High-powered cannon reveals how Earth may have got its oceans

Scientists have shed light on how water ended up on Earth by firing marbles at speeds of 11,000mph into a makeshift planet.

Exactly how water was transported in the early solar system is one of planetary science’s major mysteries. Previous research has pointed to icy comets, which would have crashed into a bone-dry Earth and delivered what became our planet’s oceans. Yet this hypothesis doesn’t match with isotopic measurements, which suggest the composition of Earth’s water is instead similar to that bound up in asteroids.

If asteroids were responsible for delivering water to planets, moons and other asteroids, the specific mechanism has remained unclear. How, for example, do you deliver water without it simply boiling off on impact?

A study at Brown University, published in Science Advances, attempts to elucidate this question – with the help of the high-powered Vertical Gun Range at NASA’s Ames Research Center. The researchers first made marble-sized projectiles that were designed to imitate so-called carbonaceous chondrite meteorites, derived from ancient asteroids. They then fired these marbles into dry pumice powder at speeds of 5km/s and analysed the post-impact debris for signs of water.

(Footage from the Hypervelocity impact experiments. Credit: Terik Daly)

They discovered that up to 30% of the “meteorite’s” water was trapped in the debris, particularly in rock melted by the heat of the impact, and rock made of impact debris that has been welded together, known as breccias. These melts and breccias form inside a vapour plume, caused by the heat of the collision.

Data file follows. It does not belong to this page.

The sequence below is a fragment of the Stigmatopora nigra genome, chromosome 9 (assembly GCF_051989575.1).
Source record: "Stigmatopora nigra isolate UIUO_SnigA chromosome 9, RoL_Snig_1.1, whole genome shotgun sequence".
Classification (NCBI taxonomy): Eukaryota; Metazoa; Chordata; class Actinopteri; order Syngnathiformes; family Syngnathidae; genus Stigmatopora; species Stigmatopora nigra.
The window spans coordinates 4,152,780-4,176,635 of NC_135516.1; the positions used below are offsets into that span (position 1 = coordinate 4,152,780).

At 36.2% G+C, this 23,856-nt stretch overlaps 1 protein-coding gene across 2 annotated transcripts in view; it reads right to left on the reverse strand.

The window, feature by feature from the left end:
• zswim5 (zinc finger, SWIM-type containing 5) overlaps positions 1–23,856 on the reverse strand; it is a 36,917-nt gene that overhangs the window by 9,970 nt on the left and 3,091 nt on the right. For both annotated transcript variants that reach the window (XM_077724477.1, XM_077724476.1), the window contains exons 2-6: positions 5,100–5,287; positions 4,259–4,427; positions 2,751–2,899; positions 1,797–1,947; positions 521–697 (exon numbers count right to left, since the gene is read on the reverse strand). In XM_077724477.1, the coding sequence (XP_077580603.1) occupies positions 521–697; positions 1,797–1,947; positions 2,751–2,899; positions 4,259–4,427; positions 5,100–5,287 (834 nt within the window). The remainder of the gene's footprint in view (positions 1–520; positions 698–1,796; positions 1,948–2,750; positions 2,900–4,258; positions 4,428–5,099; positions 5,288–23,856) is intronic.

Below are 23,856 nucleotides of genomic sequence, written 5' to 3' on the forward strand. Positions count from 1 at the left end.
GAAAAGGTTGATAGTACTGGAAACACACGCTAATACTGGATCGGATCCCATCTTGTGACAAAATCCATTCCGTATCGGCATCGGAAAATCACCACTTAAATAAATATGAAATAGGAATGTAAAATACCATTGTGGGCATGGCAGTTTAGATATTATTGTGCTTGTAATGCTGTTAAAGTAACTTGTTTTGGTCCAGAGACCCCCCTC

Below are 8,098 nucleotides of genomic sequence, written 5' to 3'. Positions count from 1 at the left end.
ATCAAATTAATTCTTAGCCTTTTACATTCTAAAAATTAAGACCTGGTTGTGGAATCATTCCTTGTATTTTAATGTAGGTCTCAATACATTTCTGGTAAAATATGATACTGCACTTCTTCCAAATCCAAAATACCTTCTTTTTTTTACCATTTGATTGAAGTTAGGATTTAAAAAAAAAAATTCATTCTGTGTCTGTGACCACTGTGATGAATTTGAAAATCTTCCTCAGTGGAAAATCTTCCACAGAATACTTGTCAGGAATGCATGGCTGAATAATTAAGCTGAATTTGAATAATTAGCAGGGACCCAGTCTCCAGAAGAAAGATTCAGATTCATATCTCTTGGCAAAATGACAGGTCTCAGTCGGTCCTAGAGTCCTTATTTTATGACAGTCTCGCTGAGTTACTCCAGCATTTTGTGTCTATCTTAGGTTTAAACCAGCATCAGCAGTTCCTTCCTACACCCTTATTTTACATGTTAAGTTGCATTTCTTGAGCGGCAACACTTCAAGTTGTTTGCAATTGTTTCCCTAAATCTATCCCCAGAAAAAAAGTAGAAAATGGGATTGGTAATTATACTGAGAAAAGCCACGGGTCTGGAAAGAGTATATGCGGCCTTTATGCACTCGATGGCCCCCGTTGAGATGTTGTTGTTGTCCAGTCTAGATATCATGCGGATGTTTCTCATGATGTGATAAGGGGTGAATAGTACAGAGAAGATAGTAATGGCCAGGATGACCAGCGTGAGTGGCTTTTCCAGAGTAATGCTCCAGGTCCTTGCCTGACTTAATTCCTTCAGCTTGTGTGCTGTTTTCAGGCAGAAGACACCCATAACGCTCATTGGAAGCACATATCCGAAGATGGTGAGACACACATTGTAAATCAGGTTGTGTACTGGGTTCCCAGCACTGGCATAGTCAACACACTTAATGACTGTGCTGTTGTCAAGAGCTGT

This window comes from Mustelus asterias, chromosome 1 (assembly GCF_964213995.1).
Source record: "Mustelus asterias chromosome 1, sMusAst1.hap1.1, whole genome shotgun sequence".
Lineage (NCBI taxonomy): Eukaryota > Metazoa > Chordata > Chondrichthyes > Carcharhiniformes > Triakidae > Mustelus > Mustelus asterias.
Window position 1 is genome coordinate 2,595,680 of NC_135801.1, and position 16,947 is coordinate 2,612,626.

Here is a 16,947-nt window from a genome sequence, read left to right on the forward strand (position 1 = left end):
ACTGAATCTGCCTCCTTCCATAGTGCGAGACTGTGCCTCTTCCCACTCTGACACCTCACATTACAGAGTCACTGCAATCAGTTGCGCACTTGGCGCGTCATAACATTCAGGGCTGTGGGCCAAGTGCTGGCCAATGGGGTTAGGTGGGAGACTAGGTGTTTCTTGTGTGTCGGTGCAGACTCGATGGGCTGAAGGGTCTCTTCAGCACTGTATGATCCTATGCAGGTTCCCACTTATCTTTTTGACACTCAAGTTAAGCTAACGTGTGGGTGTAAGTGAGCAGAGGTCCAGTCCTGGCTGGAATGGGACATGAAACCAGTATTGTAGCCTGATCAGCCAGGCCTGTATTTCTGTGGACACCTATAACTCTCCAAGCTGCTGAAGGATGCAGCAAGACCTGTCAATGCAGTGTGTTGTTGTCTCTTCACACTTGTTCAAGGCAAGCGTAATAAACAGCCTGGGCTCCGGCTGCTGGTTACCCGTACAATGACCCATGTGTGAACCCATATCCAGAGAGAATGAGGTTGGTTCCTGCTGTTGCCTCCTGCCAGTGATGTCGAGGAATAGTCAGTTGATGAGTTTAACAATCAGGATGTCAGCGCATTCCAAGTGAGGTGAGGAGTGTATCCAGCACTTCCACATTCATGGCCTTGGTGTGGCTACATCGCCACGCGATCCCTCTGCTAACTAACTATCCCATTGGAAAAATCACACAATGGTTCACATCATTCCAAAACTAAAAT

“Previous studies concluded that the high energy of the impact would vaporise all the water,” Peter Schultz, co-author of the paper and a professor in Brown’s Department of Earth, Environmental and Planetary Sciences, told Alphr. “But these experiments demonstrated that, even at high speeds, water can be trapped inside impact glasses and breccias, as well as small fragments of water-bearing pieces of the impactor as well.

“This means that while Earth was forming, objects containing water need not lose their water during the collision. Instead, it gets trapped in the byproducts of the collision and builds up as the Earth accreted.”

As well as hinting at how water found its way to Earth, this mechanism could hold the key to understanding the process for water being transported to other planets, and even our own moon. This could have significant implications for modeling the development of our solar system.

“We know Mars has water,” Schultz explains. “So, this process may explain how Mars collected its water very early on. In addition, this process could explain some of the water (or hydroxyls) found on the moon and asteroids, such as Vesta.  It’s not that we would find carbonaceous chondrites; rather, the water that’s inside could be trapped in impact materials.”

The team will next look at various places on the moon where this process could explain the presence of water trapped in debris, known as ejecta, and will also test the process at different scales – such as tiny impacts. Whether or not all of this is an excuse to fire more things out of a high-powered cannon, it could help us understand the origins of water on our world.

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